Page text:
At an April 7 campaign stop in Puerto Ayacucho, Amazonas department, Venezuelan presidential candidate Nicolás Maduro—now interim president and heir apparent of the late Hugo Chávez—called down a centuries-old indigenous curse on his political opponents. Refering to himself in third person, the candidate said: "The people who vote against Maduro, vote against themselves... If the bourgeoisie win power, health and education will be privatized, and the Indians will be removed from their lands. The Curse of Macarapana will fall on them. But we are not going to allow that to be." In the Battle of Macarapana, at what is now Parque del Oeste in Caracas, indigenous chieftain Catia was defeated by conquistador Diego de Losada in 1567, and by popular legend laid a curse on the victors.
"Pablo Catatumbo," commander of the FARC guerillas' feared Western Bloc, was picked up by a Red Cross helicopter in Colombia's southwestern town of Palmira April 6 to join fellow guerrilla leaders who are in Cuba meeting with the government to negotiate peace, according to local media. Neither the government nor the FARC have either confirmed or denied Catatumbo's trip. With the arrival of Catatumbo, the FARC delegation in Havana now includes three of the guerillas' seven-man secretariat. To allow the safe arrival of Catatumbo and five other rebel leaders in Palmira, the army temporarily suspended military operations in the department of Valle de Cauca, military intelligence sources told Caracol Radio. (Vanguardia Liberal, Bucaramanga, April 7; Colombia Reports, RCN Radio, April 6)
Some 30 protesters crashed the opening of the sixth Expominas trade fair at the Quito Exhibition Center April 3, where Ecuador's government sought to win new investors for the mineral and oil sectors. The protesters, mostly women, interrupted the event's inaugural speech with an alternative rendition of the song "Latinoamérica" by the Puerto Rican hip-hop outfit Calle 13, with lyrics referencing places in the country threatened by mining: "You cannot buy Intag, you cannot buy Mirador, you can't buy Kimsacocha, you can't buy my Ecuador." The activists wore t-shirts with the slogan: "Responsible mining, tall tale" (literally, cuento chino, Chinese tale). (Tegantai, April 3)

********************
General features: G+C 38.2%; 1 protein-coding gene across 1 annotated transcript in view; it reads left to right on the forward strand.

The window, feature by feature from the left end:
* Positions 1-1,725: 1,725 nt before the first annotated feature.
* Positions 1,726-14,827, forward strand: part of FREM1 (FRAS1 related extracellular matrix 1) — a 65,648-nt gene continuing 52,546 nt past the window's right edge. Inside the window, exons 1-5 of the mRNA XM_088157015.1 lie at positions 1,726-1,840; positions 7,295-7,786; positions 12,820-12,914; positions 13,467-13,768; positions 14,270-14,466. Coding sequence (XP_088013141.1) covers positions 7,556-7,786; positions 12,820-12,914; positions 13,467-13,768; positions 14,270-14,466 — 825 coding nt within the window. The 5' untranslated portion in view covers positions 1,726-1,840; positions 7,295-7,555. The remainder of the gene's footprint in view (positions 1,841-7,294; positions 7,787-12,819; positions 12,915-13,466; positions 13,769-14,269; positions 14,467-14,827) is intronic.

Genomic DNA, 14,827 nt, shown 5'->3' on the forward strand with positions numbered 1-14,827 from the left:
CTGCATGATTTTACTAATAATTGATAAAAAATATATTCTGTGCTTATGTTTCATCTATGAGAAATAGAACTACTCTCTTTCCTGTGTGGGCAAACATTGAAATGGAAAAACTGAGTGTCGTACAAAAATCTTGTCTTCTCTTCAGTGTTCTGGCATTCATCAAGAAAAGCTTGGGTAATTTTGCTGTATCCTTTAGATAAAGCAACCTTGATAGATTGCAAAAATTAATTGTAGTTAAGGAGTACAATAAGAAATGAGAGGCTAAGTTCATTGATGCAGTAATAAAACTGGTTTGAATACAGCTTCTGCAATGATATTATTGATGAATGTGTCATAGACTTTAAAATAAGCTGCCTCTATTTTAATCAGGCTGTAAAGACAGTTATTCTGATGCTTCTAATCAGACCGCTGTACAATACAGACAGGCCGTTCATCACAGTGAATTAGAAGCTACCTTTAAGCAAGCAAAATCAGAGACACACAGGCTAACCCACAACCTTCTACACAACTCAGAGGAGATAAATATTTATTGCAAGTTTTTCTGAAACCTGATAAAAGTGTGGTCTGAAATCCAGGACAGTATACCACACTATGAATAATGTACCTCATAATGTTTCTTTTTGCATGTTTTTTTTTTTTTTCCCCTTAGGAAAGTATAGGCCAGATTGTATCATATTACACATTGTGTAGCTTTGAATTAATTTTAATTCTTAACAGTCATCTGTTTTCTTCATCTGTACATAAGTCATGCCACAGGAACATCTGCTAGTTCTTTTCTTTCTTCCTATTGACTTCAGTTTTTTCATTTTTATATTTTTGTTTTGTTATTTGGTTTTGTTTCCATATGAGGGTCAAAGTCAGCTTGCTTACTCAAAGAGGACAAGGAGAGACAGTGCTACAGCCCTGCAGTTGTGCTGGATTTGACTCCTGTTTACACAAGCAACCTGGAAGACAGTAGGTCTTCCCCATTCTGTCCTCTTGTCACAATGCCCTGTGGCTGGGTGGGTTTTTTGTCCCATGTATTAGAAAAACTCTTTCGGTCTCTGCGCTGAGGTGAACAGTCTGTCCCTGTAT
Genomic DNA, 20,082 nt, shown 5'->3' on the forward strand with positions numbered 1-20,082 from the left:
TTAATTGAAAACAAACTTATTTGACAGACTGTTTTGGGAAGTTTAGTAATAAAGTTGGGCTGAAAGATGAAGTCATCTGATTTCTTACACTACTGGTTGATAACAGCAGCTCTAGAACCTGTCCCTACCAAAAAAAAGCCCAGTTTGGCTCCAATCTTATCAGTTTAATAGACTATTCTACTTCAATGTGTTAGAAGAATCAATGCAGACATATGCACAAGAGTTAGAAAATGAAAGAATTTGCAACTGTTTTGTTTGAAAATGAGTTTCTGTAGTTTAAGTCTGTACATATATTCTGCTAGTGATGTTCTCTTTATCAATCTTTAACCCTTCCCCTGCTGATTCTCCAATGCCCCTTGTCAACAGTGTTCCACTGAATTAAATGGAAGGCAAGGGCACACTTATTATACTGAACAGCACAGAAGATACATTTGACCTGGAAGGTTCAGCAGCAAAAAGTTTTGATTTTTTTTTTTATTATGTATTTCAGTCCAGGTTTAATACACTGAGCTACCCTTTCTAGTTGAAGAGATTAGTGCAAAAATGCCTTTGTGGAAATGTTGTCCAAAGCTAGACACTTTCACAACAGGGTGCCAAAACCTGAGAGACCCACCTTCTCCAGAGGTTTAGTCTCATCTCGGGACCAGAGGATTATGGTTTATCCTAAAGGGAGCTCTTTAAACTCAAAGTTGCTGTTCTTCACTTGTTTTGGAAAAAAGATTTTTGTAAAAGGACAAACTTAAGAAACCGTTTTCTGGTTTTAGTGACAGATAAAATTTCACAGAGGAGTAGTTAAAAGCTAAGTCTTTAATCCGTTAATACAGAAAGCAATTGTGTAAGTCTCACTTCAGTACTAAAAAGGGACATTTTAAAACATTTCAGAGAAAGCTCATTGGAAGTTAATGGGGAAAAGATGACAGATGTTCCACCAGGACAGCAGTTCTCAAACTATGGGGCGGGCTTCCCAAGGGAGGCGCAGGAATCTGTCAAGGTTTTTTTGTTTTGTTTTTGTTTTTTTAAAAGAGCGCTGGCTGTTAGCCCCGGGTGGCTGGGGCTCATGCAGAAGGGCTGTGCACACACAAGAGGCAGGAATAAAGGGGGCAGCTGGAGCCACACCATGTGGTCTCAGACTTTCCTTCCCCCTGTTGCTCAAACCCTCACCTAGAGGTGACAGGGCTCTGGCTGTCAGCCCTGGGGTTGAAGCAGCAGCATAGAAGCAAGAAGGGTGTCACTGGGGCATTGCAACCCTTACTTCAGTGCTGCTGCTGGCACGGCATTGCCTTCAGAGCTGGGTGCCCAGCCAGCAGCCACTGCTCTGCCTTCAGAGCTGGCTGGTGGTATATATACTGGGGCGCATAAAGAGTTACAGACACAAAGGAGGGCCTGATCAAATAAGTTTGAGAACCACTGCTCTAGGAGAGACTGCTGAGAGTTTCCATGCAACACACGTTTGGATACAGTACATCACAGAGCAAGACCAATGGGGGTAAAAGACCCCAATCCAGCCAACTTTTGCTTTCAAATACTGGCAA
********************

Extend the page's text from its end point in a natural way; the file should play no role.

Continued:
A new study published in Science finds that a critical glacier in the Peruvian Andes has shrunk to its smallest extent nearly since the end of the last Ice Age. Ohio State University glaciologist Lonnie G. Thompson is studying plants that have been recently exposed near Quelccaya Ice Cap, the world's largest tropical ice sheet, located 18,000 feet above sea level (straddling the border of Cuzco and Puno regions). Chemical analysis of plants exposed by melting several years ago showed them to be about 4,700 years old, proving that the ice cap had reached its smallest extent in nearly five millennia. In the new findings, a thousand feet of additional melting has exposed plants that lab analysis shows to be about 6,300 years old. Thompson said this indicates that ice that had accumulated over approximately 1,600 years melted back in no more than 25 years.
Peru's President Ollanta Humala is under growing pressure to decide whether to grant a "humanitarian" pardon to ex-dictator Alberto Fujimori. In recent days, a number of political opponents and even Lima Archbishop Cardinal Cipriani, a longtime Fujimori supporter, have called upon Humala to issue the pardon. Fujimori, 74, is serving a 25-year term for rights abuses and corruption. His family has requested clemency, citing poor health. Fujimori has undergone surgery several times in recent years to treat a tumor, although a medical report presented by a team of 12 commissioned specialists found no threat to his life. Former President Álan García, whose APRA party supports a pardon, called on Humala to "make a decision no or yes, but don't leave the issue in doubt." Justice Minister Eda Rivas, who is leading the pardon commission, responded, "I ask that you have patience." Ronald Gamarra, a prosecutor during Fujimori's landmark trials, charged that Cipriani "seems to be more Alberto Fujimori's attorney than the head of the Church in Peru." (Peruvian Times, April 2)